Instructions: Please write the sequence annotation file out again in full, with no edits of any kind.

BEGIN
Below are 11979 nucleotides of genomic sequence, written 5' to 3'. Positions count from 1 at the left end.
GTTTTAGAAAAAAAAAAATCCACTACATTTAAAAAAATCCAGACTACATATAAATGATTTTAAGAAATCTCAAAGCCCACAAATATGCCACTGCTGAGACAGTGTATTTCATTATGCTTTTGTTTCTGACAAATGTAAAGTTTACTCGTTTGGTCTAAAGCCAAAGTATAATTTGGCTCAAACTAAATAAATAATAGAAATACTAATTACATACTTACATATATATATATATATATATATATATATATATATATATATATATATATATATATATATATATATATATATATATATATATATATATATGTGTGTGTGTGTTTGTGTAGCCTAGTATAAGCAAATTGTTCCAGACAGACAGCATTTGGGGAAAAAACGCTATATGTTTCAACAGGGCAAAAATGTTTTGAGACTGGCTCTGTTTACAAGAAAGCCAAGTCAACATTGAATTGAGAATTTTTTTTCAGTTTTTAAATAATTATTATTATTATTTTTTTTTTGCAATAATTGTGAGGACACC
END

Below are 11979 nucleotides of genomic sequence, written 5' to 3'. Positions count from 1 at the left end.
GTTTTAGAAAAAAAAAAATCCACTACATTTAAAAAAATCCAGACTACATATAAATGATTTTAAGAAATCTCAAAGCCCACAAATATGCCACTGCTGAGACAGTGTATTTCATTATGCTTTTGTTTCTGACAAATGTAAAGTTTACTCGTTTGGTCTAAAGCCAAAGTATAATTTGGCTCAAACTAAATAAATAATAGAAATACTAATTACATACTTACATATATATATATATATATATATATATATATATATATATATATATATATATATATATATATATATATATATATATATATATATATATATGTGTGTGTGTGTTTGTGTAGCCTAGTATAAGCAAATTGTTCCAGACAGACAGCATTTGGGGAAAAAACGCTATATGTTTCAACAGGGCAAAAATGTTTTGAGACTGGCTCTGTTTACAAGAAAGCCAAGTCAACATTGAATTGAGAATTTTTTTTCAGTTTTTAAATAATTATTATTATTATTTTTTTTTTGCAATAATTGTGAGGACACC